[(myl) it's interesting to learn that there are some varieties -- or idiolects -- of English in which this sense of "punch someone out" is not recognized. It seems to occur in in Scottish varieties of English, for example, as in this passage from Charles Stross's Iron Sunrise:

    We'll need two code words. 'I'm going to sneeze' means I'm going to try to punch him out myself. And, uh, 'That's a funny smell' means I wnat you to come in with everything you've got.

    And here it in in a novel by the British author Simon Green:

    I would have liked to stand around for a while and watch him suffer, but I didn't have the time. So I stepped forward and punched him out.

    Of course, it also comes up fairly often in U.S. writing, as in Elmore Leonard's Unknown Man #89:

    The bartender didn't give a shit. He wasn't paid to talk. maybe listen, if you held him against the bar and threatened to punch him out.

    It can also be found in this book by the Australian author Sara Henderson:

    'Can I punch him out, please, Mum?' I told her to warn him to stop and say if he didn't he would be in trouble. She bounded off to school the next day, hoping to get her plaits pulled.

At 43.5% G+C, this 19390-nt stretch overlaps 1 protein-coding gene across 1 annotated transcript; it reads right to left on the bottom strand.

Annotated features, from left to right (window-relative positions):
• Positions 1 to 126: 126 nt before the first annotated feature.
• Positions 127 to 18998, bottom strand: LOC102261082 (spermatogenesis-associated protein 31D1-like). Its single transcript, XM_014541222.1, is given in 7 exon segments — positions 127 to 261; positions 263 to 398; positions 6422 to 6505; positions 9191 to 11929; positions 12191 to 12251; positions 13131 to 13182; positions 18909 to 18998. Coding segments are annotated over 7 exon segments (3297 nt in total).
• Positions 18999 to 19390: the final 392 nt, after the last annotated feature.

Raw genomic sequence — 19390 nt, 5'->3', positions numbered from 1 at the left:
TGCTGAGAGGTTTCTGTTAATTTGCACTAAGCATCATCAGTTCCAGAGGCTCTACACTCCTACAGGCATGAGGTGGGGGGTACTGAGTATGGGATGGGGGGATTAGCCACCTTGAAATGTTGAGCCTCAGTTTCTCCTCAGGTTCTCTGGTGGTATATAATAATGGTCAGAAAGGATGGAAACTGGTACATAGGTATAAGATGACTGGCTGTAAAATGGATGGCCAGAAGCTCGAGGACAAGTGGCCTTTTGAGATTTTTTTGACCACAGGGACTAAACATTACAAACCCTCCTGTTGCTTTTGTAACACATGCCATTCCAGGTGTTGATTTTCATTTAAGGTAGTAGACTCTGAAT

So far,, the evidence seems to be that failure to recognize this relatively common expression is a personal trait of your own.]

    When I have discussed these want/need + participle constructions with my colleagues, one of the things that has come up is the distinction that Skullturf points out: it's possible that for speakers who have this distinction, the subject has to be the "right kind of thing" to be able to experience a need or a want, which your cat plausibly can, but your shirt can't. For myself on the other hand, "That shirt wants/needs ironed" (or indeed "ironing") sounds like perfectly idiomatic informal English to my (Scottish) ears.

  27. Dan Blum said,

    May 26, 2011 @ 10:41 am

    I don't recall this needs washed, though. That's a Pittsburghism.

    Everyone I know who says "this needs washed" grew up in Ohio, and I think some of them near Cleveland.

  28. D.O. said,

    May 26, 2011 @ 10:45 am

    (myl)…If there's interest, maybe I'll explain the bands and blotches at some later time.

    Please, please, please.

  29. Jerry Friedman said,

    May 26, 2011 @ 10:50 am